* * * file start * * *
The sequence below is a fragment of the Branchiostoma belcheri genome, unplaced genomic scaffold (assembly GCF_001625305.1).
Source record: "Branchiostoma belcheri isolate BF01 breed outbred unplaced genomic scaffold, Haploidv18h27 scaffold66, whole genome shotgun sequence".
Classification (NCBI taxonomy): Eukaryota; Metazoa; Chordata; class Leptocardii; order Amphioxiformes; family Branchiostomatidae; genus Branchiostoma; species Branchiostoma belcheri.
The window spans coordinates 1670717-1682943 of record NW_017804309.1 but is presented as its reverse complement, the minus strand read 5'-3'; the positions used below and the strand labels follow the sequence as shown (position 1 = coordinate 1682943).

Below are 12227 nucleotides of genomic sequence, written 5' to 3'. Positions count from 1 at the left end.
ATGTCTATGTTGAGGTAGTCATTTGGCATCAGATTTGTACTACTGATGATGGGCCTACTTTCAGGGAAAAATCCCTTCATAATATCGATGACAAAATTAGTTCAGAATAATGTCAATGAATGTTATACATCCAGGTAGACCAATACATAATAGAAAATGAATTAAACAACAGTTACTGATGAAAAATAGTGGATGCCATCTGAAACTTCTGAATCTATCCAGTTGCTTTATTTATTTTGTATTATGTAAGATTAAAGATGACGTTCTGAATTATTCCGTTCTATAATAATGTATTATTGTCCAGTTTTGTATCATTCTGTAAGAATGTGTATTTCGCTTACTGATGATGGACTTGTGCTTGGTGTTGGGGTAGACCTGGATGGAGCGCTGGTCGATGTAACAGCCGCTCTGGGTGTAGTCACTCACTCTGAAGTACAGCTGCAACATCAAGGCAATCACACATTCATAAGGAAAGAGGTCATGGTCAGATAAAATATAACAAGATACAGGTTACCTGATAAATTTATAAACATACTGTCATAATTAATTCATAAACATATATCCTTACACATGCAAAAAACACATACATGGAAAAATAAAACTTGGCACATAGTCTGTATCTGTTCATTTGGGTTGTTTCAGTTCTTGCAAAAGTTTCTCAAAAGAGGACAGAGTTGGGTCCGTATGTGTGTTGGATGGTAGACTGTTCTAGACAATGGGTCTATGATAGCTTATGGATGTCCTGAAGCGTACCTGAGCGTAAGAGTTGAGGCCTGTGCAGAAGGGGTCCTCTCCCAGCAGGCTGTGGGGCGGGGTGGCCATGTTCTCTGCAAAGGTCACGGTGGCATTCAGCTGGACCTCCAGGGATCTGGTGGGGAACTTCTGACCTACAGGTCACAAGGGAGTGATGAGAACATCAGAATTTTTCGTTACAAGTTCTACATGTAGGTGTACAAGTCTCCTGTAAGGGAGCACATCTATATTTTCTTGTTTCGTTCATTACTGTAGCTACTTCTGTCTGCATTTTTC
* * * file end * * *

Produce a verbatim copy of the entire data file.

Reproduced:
The sequence below is a fragment of the Branchiostoma belcheri genome, unplaced genomic scaffold (assembly GCF_001625305.1).
Source record: "Branchiostoma belcheri isolate BF01 breed outbred unplaced genomic scaffold, Haploidv18h27 scaffold66, whole genome shotgun sequence".
Classification (NCBI taxonomy): Eukaryota; Metazoa; Chordata; class Leptocardii; order Amphioxiformes; family Branchiostomatidae; genus Branchiostoma; species Branchiostoma belcheri.
The window spans coordinates 1670717-1682943 of record NW_017804309.1 but is presented as its reverse complement, the minus strand read 5'-3'; the positions used below and the strand labels follow the sequence as shown (position 1 = coordinate 1682943).

Below are 12227 nucleotides of genomic sequence, written 5' to 3'. Positions count from 1 at the left end.
ATGTCTATGTTGAGGTAGTCATTTGGCATCAGATTTGTACTACTGATGATGGGCCTACTTTCAGGGAAAAATCCCTTCATAATATCGATGACAAAATTAGTTCAGAATAATGTCAATGAATGTTATACATCCAGGTAGACCAATACATAATAGAAAATGAATTAAACAACAGTTACTGATGAAAAATAGTGGATGCCATCTGAAACTTCTGAATCTATCCAGTTGCTTTATTTATTTTGTATTATGTAAGATTAAAGATGACGTTCTGAATTATTCCGTTCTATAATAATGTATTATTGTCCAGTTTTGTATCATTCTGTAAGAATGTGTATTTCGCTTACTGATGATGGACTTGTGCTTGGTGTTGGGGTAGACCTGGATGGAGCGCTGGTCGATGTAACAGCCGCTCTGGGTGTAGTCACTCACTCTGAAGTACAGCTGCAACATCAAGGCAATCACACATTCATAAGGAAAGAGGTCATGGTCAGATAAAATATAACAAGATACAGGTTACCTGATAAATTTATAAACATACTGTCATAATTAATTCATAAACATATATCCTTACACATGCAAAAAACACATACATGGAAAAATAAAACTTGGCACATAGTCTGTATCTGTTCATTTGGGTTGTTTCAGTTCTTGCAAAAGTTTCTCAAAAGAGGACAGAGTTGGGTCCGTATGTGTGTTGGATGGTAGACTGTTCTAGACAATGGGTCTATGATAGCTTATGGATGTCCTGAAGCGTACCTGAGCGTAAGAGTTGAGGCCTGTGCAGAAGGGGTCCTCTCCCAGCAGGCTGTGGGGCGGGGTGGCCATGTTCTCTGCAAAGGTCACGGTGGCATTCAGCTGGACCTCCAGGGATCTGGTGGGGAACTTCTGACCTACAGGTCACAAGGGAGTGATGAGAACATCAGAATTTTTCGTTACAAGTTCTACATGTAGGTGTACAAGTCTCCTGTAAGGGAGCACATCTATATTTTCTTGTTTCGTTCATTACTGTAGCTACTTCTGTCTGCATTTTTC